This scoping brings some new challenges to the table:

  • Dynamic models: Unlike some other application types where roles and policies are set by an app admin, healthcare applications usually require policies to be set by the end users themselves.

  • Data scopes: Even when users are allowed to define application policies themselves, this allowance needs to be scoped into a very limited set of policies, with developers being able to define this scope in a reliable way. 

  • Combination of models: While ReBAC addresses complex policies at a higher level, situations may arise requiring a mix of attribute-based and static role-based policies. For example, users may need to specify active dates for their self-configured policies.

  • Approval flows:  Healthcare's hierarchical structure and multiple roles mean that granting permissions often involves asynchronous processes among users. For example, a doctor may request permission from a caregiver, who then awaits confirmation from a family member.

As we can see, navigating permission scoping in healthcare applications presents unique challenges. Now that we have a better understanding of these challenges, let’s talk solutions! 

Demo Application - Galactic Health Group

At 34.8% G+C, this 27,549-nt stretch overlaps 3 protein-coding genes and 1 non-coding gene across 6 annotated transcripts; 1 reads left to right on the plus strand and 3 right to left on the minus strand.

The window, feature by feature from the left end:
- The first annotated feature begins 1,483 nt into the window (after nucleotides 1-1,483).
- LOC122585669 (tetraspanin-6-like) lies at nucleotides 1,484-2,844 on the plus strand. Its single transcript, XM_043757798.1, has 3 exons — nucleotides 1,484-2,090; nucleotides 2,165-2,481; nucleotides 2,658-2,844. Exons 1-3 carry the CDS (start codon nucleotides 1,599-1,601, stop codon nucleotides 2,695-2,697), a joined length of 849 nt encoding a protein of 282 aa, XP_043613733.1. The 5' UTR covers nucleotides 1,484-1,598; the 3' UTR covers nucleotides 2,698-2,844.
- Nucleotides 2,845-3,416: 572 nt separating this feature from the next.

To help you understand better the implementation of authorization in healthcare, we created a demo application that demonstrates how to model and implement RBAC, ABAC, and ReBAC into any application. The demo application users Permit.io, which allows you to implement these complex concepts with relative ease - using only very few lines of code and an intuitive UI.

The application demonstrates an example healthcare application based on the Rick and Morty universe that fills every checkbox when it comes to advanced authorization features. 

Interested? The demo app blog will be available here tomorrow

What Next?

In a world where healthcare applications are entrusted with the most sensitive and vital information, robust security measures are not just a priority but a necessity. The healthcare industry demands a level of complexity and precision in authorization that goes beyond traditional access control models.

In this blog post, we've explored the critical role of application-level authorization in healthcare applications and how it aligns with the intricate nature of healthcare scenarios. We've delved into three prominent authorization models—Role-Based Access Control (RBAC), Attribute-Based Access Control (ABAC), and Relationship-Based Access Control (ReBAC)—with a special emphasis on ReBAC, a cornerstone of healthcare application authorization. 

Our next article in this series will provide you with an example of a demo application that brings all of these concepts together in one ready-to-use healthcare app built using Permit.io. Try it for yourself here!

Want to learn more about Authorization? Join our Slack community, where there are hundreds of devs building and implementing authorization.

Daniel Bass

Application authorization enthusiast with years of experience as a customer engineer, technical writing, and open-source community advocacy. Comunity Manager, Dev. Convention Extrovert and Meme Enthusiast.